Personal Finance Spreadsheet Bliss

Spreadsheet BlissFunny story… Typing the title to this, I almost typed “Spreadsheet Bills”: “bills” and “bliss” – so close, yet so far away.

Happy Valentine’s Day!

Okay, so I’m realizing that as a personal finance blogger (well, I don’t really feel like one officially – I’m really just a person tracking her money and debt on a blog) kind of straddles the line between normal person and totally weird person. I mean… I can’t really talk to my friends about any of these things. Most of my friends are uncomfortable talking about money in this much detail, or simply don’t have the interest I do in the subject. Plus, while I’m not open to telling most of my friends too many of our financial details, I’m more comfortable baring this information online as a mostly-anonymous blogger. (Not completely comfortable, mind you – it does take some getting used to, but I realized that trying to blog about this kind of stuff was going to be way harder to do if I didn’t use actual numbers!) But, as I was saying, it’s totally normal on the PF blogosphere to discuss numbers so frankly, but not “IRL,” as they say. Anyway, that’s kind of weird. 

Moving on.

I’ve moved beyond just tracking our spending and budgets on; last month, I decided we needed to be putting aside money for the expected expenses (that don’t happen monthly), which I’ve talked about a number of times in other posts. However, I realized to save in multiple categories, I’d need to track them in some way, which Mint wasn’t going to be able to do for me.

Savings Goal Tracker Spreadsheet

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Current status of our savings account – click for a larger image

Back in December, I did a brief Google search for a savings excel spreadsheet, and I came up with this one from Vertex42.com

I love how simple it is (’cause I need simple, people). The only thing I don’t love is that I can’t access it from anywhere – it lives on my laptop, not on my Google Drive. I haven’t been able to copy and paste it into a Google spreadsheet – anyone ever had success with this? I don’t fuss with the formulas – that’s why I have a pre-made spreadsheet, so it does it for me! #lazy

I categorized our planned-for expenditures by looking at what we spent last year and dividing by 12. Then I decided we could put that much away monthly if we managed to spend that much throughout the year anyway. I have categories like car insurance, business expenses, L’s registration fees and school trip $ (looking ahead to kindergarten in the fall), etc. I hear that online banks like Capital One 360 / ING Direct have a way for you to do this right in your account if you have a savings account with them, but the interest rate isn’t higher than our credit union, so I’m sticking with what we have for now.

Debt Optimizer (<— That’s a direct download link)
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Our debts and their interest rates – click for a larger image

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Our payoff calculator – click for a larger image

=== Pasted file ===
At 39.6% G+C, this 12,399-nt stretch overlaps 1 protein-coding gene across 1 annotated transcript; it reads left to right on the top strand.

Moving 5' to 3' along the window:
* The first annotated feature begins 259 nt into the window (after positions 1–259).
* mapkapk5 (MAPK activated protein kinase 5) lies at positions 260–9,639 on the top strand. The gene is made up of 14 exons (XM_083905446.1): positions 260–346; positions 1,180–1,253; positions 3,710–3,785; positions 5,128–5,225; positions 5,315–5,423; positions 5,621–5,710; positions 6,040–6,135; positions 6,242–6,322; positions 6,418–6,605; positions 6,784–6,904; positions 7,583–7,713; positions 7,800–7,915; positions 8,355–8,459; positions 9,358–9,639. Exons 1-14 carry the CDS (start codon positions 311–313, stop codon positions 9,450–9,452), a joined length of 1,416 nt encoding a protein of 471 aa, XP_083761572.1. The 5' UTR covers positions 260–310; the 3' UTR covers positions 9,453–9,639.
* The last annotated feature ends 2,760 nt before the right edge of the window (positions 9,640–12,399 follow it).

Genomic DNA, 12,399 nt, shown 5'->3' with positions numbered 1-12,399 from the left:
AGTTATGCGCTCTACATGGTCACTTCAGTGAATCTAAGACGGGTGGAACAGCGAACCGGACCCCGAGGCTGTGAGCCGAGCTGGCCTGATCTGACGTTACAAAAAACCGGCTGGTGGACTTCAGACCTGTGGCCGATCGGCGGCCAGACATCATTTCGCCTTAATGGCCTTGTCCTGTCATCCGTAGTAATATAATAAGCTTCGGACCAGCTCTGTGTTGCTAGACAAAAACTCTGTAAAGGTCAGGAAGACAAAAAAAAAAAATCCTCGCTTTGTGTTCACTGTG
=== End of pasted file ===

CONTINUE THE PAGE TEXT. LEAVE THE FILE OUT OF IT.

I don’t remember how I found this one, but it’s similar to Dave Ramsey’s Debt Snowball tool, but you can save your information without having to sign up for his website updates, etc. The site has other spreadsheets I haven’t tried, too. This is a fantastic tool, as it follows the system of paying down debts by largest interest rates first (which is not the same as Dave Ramsey’s system, but to each his/her own), and it actually gives me a date by which I could reasonably expect to have all of our student loans paid off (November 2019). The first sheet has instructions, the second is where you enter all your debts, and the third gives you the payoff dates. Sweet.

However, there are adjustments that will have to be made to it as we go, since we are choosing to pay down our car loan (which is at a great interest rate through our credit union) before we pay down our loan with the highest interest rate, since we don’t want our car to break down and us be on the hook for a car loan.

Google Drive Spreadsheet

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Example of my Google Drive spreadsheet

Okay, I’m including this only because it’s technically a spreadsheet, but it really doesn’t do anything except allow me to clearly show our debt eradication. It is for tracking – it doesn’t do math or use any formulas. I just use it to put on this blog… and also to gaze at every once in a while to make me feel good. Bonus: I can edit this at work, because it’s on Google Drive.

Is this just what happens to a normal person who’s watching his/her budget? Suddenly you decide to take the leap and become a person who is no longer just tracking money but someone who makes it almost an obsession part-time job?

Maybe it’s time for you to make the leap from simple, free budgeting software to something more intense?!

Do you use fancy budgeting spreadsheets? How do they change your outlook on finances and money management?

– M.


3 thoughts on “Personal Finance Spreadsheet Bliss

  1. ahh – a post after my own heart! i am a spreadsheet nerd – i have one that has like 20 worksheets (no joke) that i use to track our monthly summary spends, project out the full repayment of all our debts, amortization tables and all kinds of other good stuff. also filled with crazy formulas and links b/c i like things automated:) what i love most is doing sensitivity analysis and being able to see with a couple clicks how a few minor tweaks can have a huge impact on the debt repayment:)


  2. Yay for automation! And I too love to plan out how long it’s going to pay off our debts and, when it doesn’t make me cry (ha!), it gives me hope to see that if we can throw extra money at debt we can make big changes down the line!


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